Wednesday, September 11, 2013

A response to a question...

posed by Nick Budnick in comments on Oregon's new medical mediation law helps bad doctors, national group says

The story is about how Public Citizen is critical of a Disclose and Compensate tort reform program Oregon enacted earlier this year.  The question asked how to weigh the potential loss of reporting of some incidents to the National Practitioner Data Bank(NPDB) state medical board as a result of them being settled through mediation. [alas, I misunderstood the question!]  My response:

Public access to the NPDB doesn't include names of physicians.  Access to that information is generally restricted to hospitals  and credentialing organizations.  Given that, I wouldn't call those reports "public information."  Weighing their value requires knowing how those reports get used in real life, and I don't know that (maybe a future story?)

But I'll speculate that how those reports get used is on second hand decisions:  Should we renew so and so's credentials?  Should we revoke them?  Should we hire or grant privileges?  Except for the case where a facility is reviewing an incident which happened on their premises (and in that case they shouldn't need an NPDB report to tell them what happened)  none of those decisions can influence the process that lead to error, assuming there was one.  They are go / no-go decisions about a specific person and they only effect errors to the extent those individuals are personally responsible for them.

There are really bad doctors and having a process that can get rid of them is a good thing.  But most doctors aren't really bad and most adverse events aren't attributable to a single individual.  Keying off Merwin's comment below most doctors are neither superheroes nor super villains, they're regular people typically working in complicated, interdependent systems.  A malpractice monitoring system that only catches super villains isn't that helpful.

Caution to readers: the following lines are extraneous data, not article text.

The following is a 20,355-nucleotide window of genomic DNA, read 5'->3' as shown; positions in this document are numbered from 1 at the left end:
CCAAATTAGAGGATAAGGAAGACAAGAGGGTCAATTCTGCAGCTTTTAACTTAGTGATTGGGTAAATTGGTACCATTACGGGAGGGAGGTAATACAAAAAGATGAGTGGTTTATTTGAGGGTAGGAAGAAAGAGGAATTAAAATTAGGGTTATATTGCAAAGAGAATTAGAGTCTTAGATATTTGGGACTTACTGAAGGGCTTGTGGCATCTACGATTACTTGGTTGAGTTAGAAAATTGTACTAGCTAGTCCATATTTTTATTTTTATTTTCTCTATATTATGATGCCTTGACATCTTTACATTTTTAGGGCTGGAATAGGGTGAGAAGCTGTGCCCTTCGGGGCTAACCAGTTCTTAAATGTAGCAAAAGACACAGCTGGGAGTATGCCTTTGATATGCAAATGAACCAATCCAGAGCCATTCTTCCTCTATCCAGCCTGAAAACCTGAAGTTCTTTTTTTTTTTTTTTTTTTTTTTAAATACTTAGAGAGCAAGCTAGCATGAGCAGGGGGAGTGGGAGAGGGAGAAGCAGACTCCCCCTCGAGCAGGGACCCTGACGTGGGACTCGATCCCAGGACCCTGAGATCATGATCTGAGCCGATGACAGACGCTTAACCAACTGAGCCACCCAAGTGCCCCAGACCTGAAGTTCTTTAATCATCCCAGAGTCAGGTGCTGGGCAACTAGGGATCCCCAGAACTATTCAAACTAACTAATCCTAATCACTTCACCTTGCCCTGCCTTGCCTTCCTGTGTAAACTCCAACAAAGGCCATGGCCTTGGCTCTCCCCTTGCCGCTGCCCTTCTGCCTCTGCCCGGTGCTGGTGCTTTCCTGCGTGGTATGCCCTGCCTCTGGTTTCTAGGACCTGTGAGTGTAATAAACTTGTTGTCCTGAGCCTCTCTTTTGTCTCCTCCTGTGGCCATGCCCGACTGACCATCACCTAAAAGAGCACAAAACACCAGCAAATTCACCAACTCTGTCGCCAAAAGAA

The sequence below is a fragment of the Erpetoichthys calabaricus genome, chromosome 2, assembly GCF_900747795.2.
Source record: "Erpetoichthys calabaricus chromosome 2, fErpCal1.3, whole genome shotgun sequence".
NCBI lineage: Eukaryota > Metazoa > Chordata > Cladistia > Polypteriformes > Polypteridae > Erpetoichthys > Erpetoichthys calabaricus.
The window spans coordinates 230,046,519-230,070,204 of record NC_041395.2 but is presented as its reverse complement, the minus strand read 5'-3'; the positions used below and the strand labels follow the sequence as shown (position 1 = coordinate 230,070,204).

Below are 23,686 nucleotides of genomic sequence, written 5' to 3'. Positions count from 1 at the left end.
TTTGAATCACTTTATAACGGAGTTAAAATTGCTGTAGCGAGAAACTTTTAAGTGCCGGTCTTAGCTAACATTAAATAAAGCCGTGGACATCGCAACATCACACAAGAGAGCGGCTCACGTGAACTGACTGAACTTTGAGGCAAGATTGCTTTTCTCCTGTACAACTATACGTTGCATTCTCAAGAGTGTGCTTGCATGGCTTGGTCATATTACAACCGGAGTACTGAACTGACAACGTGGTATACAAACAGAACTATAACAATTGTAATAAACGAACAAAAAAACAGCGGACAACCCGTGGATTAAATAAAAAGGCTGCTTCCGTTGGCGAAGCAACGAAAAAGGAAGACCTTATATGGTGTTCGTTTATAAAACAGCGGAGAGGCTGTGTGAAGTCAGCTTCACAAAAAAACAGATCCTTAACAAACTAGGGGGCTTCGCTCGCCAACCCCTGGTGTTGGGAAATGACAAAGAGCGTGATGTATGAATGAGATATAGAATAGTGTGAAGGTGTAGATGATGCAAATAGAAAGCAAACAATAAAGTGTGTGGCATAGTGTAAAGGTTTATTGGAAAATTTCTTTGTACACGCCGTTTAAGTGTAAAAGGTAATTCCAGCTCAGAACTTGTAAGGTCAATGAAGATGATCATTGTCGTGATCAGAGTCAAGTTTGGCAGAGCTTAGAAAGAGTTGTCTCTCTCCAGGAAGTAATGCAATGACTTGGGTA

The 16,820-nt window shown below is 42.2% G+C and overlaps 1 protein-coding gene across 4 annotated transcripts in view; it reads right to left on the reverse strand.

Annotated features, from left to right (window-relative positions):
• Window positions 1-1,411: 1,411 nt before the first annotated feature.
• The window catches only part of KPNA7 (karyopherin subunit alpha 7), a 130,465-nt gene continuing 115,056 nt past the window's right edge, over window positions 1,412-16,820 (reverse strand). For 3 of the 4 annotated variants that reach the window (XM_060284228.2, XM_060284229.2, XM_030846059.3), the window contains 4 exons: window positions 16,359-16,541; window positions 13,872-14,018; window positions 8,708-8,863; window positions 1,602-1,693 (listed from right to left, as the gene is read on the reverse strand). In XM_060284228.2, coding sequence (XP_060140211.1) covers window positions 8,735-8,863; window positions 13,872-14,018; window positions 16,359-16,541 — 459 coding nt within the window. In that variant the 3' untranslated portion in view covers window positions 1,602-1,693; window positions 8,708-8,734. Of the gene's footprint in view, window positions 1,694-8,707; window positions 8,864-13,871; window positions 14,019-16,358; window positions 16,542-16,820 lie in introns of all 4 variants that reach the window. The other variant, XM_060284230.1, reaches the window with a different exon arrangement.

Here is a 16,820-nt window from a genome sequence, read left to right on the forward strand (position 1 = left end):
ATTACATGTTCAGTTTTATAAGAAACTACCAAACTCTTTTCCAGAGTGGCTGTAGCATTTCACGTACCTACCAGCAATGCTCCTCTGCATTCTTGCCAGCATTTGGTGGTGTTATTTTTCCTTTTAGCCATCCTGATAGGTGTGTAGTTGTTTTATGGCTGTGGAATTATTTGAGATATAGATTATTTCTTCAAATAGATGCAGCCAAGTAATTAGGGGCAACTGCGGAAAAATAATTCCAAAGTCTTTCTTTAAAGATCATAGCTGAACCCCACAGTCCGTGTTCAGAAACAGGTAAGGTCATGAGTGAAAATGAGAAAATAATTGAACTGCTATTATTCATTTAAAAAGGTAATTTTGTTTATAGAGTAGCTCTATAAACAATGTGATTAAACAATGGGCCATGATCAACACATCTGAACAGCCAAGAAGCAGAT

Consider some statistics.  Over the last 10 years there were on average 14,787 medical malpractice payments reported to the NPDB each year.  For the sake of argument let's suppose each and every one of those involved a death.  Well, the IOM estimates there are 44,000 preventable deaths caused by medical errors each year, just in hospitals.  So even using charitable assumptions there are two preventable deaths outside the NPDB system for every one that makes it in.  And when you use less favorable assumptions- fewer than a third of NPBD med mal payments involve a fatality and estimates of preventable deaths due to error go much higher- it's clear that the world outside the NPBD system is  a lot bigger and no less consequential than the world inside it.

Oregon's reform is an acknowledgment of that reality, and intended to encourage institutions to dig deeper into adverse events to better understand why they happened and prevent their recurrence.  It's meant to impact the broad middle ground where most practice is, not the narrow extreme.  And where a provider is at the extreme you have to consider the chance they wouldn't resolve in mediation and they'd get reported to the NPDB anyway.

Opinions will vary, but to me the NPDB issue looks like a small cost for a potentially large gain in patient safety.  I'm surprised and disappointed Public Citizen objects to that.

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